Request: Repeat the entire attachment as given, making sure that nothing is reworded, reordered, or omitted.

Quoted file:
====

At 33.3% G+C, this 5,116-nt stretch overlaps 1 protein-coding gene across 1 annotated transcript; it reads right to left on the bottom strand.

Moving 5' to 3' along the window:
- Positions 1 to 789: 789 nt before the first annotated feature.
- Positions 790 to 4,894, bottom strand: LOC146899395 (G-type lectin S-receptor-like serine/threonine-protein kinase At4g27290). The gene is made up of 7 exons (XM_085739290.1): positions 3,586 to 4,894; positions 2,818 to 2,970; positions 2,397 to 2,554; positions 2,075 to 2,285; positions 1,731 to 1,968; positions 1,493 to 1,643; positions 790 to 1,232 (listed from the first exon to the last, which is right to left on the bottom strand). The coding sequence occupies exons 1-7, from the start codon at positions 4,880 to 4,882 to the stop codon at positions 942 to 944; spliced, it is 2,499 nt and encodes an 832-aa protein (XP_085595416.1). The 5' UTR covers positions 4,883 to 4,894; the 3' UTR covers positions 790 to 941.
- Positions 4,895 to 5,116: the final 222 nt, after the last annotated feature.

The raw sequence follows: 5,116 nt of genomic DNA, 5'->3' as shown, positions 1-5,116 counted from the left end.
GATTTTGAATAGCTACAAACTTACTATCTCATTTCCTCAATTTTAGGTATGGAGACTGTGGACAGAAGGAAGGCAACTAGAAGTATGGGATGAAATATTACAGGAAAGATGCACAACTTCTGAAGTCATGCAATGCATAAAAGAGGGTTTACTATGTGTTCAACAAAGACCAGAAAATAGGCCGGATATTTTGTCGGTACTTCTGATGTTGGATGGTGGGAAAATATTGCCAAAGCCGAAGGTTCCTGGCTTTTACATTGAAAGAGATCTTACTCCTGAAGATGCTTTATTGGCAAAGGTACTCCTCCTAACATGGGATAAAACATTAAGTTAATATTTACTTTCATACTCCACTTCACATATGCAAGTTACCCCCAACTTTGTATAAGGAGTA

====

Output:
At 33.3% G+C, this 5,116-nt stretch overlaps 1 protein-coding gene across 1 annotated transcript; it reads right to left on the bottom strand.

Moving 5' to 3' along the window:
- Positions 1 to 789: 789 nt before the first annotated feature.
- Positions 790 to 4,894, bottom strand: LOC146899395 (G-type lectin S-receptor-like serine/threonine-protein kinase At4g27290). The gene is made up of 7 exons (XM_085739290.1): positions 3,586 to 4,894; positions 2,818 to 2,970; positions 2,397 to 2,554; positions 2,075 to 2,285; positions 1,731 to 1,968; positions 1,493 to 1,643; positions 790 to 1,232 (listed from the first exon to the last, which is right to left on the bottom strand). The coding sequence occupies exons 1-7, from the start codon at positions 4,880 to 4,882 to the stop codon at positions 942 to 944; spliced, it is 2,499 nt and encodes an 832-aa protein (XP_085595416.1). The 5' UTR covers positions 4,883 to 4,894; the 3' UTR covers positions 790 to 941.
- Positions 4,895 to 5,116: the final 222 nt, after the last annotated feature.

The raw sequence follows: 5,116 nt of genomic DNA, 5'->3' as shown, positions 1-5,116 counted from the left end.
GATTTTGAATAGCTACAAACTTACTATCTCATTTCCTCAATTTTAGGTATGGAGACTGTGGACAGAAGGAAGGCAACTAGAAGTATGGGATGAAATATTACAGGAAAGATGCACAACTTCTGAAGTCATGCAATGCATAAAAGAGGGTTTACTATGTGTTCAACAAAGACCAGAAAATAGGCCGGATATTTTGTCGGTACTTCTGATGTTGGATGGTGGGAAAATATTGCCAAAGCCGAAGGTTCCTGGCTTTTACATTGAAAGAGATCTTACTCCTGAAGATGCTTTATTGGCAAAGGTACTCCTCCTAACATGGGATAAAACATTAAGTTAATATTTACTTTCATACTCCACTTCACATATGCAAGTTACCCCCAACTTTGTATAAGGAGTA